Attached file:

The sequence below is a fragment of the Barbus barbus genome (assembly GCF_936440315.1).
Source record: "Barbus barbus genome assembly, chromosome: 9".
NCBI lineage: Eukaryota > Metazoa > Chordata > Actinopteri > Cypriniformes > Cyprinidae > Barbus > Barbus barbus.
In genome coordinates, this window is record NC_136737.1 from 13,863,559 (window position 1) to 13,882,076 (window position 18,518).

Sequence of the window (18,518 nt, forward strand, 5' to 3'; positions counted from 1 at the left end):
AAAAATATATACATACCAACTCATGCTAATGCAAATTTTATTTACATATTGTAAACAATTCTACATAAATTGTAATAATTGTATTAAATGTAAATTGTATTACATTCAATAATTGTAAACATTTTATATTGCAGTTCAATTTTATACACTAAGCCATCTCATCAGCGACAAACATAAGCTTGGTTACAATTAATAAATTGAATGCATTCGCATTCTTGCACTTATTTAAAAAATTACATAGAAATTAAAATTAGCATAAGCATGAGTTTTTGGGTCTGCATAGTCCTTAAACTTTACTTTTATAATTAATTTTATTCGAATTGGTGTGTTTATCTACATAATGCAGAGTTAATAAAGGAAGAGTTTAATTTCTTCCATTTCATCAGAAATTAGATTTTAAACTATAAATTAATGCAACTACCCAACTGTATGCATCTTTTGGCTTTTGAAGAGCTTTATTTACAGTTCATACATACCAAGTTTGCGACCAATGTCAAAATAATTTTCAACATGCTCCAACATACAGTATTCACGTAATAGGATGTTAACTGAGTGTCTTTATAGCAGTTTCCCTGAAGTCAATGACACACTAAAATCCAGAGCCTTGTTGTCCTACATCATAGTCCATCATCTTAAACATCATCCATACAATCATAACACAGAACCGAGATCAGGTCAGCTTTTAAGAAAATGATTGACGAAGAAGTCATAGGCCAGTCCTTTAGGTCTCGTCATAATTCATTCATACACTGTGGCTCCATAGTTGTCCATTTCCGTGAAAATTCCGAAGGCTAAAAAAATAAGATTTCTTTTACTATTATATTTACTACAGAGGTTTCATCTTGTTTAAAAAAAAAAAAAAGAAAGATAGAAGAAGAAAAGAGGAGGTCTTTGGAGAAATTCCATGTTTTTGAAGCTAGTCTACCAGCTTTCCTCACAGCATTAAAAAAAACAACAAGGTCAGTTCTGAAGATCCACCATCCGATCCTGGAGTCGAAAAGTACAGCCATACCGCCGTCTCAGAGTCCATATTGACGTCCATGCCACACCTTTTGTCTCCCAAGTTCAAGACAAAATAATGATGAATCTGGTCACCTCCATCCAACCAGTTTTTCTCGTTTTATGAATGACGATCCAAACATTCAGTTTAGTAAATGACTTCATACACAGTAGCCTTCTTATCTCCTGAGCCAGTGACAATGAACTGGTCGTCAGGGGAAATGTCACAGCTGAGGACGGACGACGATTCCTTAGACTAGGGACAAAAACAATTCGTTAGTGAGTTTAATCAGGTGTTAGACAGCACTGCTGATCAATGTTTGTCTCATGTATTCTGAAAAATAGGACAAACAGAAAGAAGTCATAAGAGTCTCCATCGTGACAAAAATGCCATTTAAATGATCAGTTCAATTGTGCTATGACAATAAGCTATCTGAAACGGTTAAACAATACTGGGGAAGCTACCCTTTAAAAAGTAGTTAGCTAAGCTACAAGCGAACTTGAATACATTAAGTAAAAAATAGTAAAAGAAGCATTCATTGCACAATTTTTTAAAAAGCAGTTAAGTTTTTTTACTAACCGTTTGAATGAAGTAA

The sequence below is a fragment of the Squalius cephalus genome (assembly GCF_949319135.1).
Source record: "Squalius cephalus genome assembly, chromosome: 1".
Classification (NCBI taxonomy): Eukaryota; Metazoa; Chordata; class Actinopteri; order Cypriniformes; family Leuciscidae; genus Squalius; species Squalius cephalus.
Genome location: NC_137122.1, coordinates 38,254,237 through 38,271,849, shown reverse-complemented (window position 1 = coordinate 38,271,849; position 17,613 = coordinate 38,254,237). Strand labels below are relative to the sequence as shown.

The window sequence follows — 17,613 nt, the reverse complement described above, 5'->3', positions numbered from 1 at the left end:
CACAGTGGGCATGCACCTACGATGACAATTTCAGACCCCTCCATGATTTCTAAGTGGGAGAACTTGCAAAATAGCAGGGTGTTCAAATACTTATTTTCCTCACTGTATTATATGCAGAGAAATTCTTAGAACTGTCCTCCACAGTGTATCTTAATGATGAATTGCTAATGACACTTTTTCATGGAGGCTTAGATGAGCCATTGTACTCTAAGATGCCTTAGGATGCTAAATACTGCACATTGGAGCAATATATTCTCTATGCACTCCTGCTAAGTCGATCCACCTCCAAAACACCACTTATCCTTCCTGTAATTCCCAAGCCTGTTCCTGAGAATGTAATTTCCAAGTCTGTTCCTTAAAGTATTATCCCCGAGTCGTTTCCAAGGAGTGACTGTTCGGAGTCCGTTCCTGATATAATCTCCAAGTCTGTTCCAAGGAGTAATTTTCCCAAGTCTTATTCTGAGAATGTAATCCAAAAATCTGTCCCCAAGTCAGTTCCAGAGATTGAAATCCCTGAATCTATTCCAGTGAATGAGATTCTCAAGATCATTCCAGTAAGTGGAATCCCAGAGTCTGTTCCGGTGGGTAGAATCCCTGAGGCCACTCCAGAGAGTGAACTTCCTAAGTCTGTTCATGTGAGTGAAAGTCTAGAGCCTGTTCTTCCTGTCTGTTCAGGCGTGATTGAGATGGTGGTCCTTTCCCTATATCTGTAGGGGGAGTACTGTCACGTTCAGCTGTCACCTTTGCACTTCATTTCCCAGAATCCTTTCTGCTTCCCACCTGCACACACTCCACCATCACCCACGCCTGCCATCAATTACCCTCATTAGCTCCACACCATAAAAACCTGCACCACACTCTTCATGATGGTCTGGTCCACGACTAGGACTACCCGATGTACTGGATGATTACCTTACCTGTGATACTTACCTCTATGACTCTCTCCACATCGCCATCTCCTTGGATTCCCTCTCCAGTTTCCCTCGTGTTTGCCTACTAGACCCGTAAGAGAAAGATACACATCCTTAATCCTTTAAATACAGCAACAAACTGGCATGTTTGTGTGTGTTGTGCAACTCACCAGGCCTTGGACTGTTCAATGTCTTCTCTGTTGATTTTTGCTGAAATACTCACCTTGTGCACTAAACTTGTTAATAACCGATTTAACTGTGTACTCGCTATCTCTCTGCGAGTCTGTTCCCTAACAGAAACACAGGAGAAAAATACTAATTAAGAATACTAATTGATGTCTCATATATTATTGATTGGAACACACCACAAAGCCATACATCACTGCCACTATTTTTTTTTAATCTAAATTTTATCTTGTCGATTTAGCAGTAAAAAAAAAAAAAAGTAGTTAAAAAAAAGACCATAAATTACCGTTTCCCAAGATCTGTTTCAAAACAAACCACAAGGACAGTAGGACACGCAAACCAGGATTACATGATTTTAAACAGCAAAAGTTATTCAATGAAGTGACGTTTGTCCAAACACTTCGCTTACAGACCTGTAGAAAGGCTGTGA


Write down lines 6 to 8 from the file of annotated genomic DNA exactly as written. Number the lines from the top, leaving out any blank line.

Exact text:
AAAAATATATACATACCAACTCATGCTAATGCAAATTTTATTTACATATTGTAAACAATTCTACATAAATTGTAATAATTGTATTAAATGTAAATTGTATTACATTCAATAATTGTAAACATTTTATATTGCAGTTCAATTTTATACACTAAGCCATCTCATCAGCGACAAACATAAGCTTGGTTACAATTAATAAATTGAATGCATTCGCATTCTTGCACTTATTTAAAAAATTACATAGAAATTAAAATTAGCATAAGCATGAGTTTTTGGGTCTGCATAGTCCTTAAACTTTACTTTTATAATTAATTTTATTCGAATTGGTGTGTTTATCTACATAATGCAGAGTTAATAAAGGAAGAGTTTAATTTCTTCCATTTCATCAGAAATTAGATTTTAAACTATAAATTAATGCAACTACCCAACTGTATGCATCTTTTGGCTTTTGAAGAGCTTTATTTACAGTTCATACATACCAAGTTTGCGACCAATGTCAAAATAATTTTCAACATGCTCCAACATACAGTATTCACGTAATAGGATGTTAACTGAGTGTCTTTATAGCAGTTTCCCTGAAGTCAATGACACACTAAAATCCAGAGCCTTGTTGTCCTACATCATAGTCCATCATCTTAAACATCATCCATACAATCATAACACAGAACCGAGATCAGGTCAGCTTTTAAGAAAATGATTGACGAAGAAGTCATAGGCCAGTCCTTTAGGTCTCGTCATAATTCATTCATACACTGTGGCTCCATAGTTGTCCATTTCCGTGAAAATTCCGAAGGCTAAAAAAATAAGATTTCTTTTACTATTATATTTACTACAGAGGTTTCATCTTGTTTAAAAAAAAAAAAAAGAAAGATAGAAGAAGAAAAGAGGAGGTCTTTGGAGAAATTCCATGTTTTTGAAGCTAGTCTACCAGCTTTCCTCACAGCATTAAAAAAAACAACAAGGTCAGTTCTGAAGATCCACCATCCGATCCTGGAGTCGAAAAGTACAGCCATACCGCCGTCTCAGAGTCCATATTGACGTCCATGCCACACCTTTTGTCTCCCAAGTTCAAGACAAAATAATGATGAATCTGGTCACCTCCATCCAACCAGTTTTTCTCGTTTTATGAATGACGATCCAAACATTCAGTTTAGTAAATGACTTCATACACAGTAGCCTTCTTATCTCCTGAGCCAGTGACAATGAACTGGTCGTCAGGGGAAATGTCACAGCTGAGGACGGACGACGATTCCTTAGACTAGGGACAAAAACAATTCGTTAGTGAGTTTAATCAGGTGTTAGACAGCACTGCTGATCAATGTTTGTCTCATGTATTCTGAAAAATAGGACAAACAGAAAGAAGTCATAAGAGTCTCCATCGTGACAAAAATGCCATTTAAATGATCAGTTCAATTGTGCTATGACAATAAGCTATCTGAAACGGTTAAACAATACTGGGGAAGCTACCCTTTAAAAAGTAGTTAGCTAAGCTACAAGCGAACTTGAATACATTAAGTAAAAAATAGTAAAAGAAGCATTCATTGCACAATTTTTTAAAAAGCAGTTAAGTTTTTTTACTAACCGTTTGAATGAAGTAA

The sequence below is a fragment of the Squalius cephalus genome (assembly GCF_949319135.1).
Source record: "Squalius cephalus genome assembly, chromosome: 1".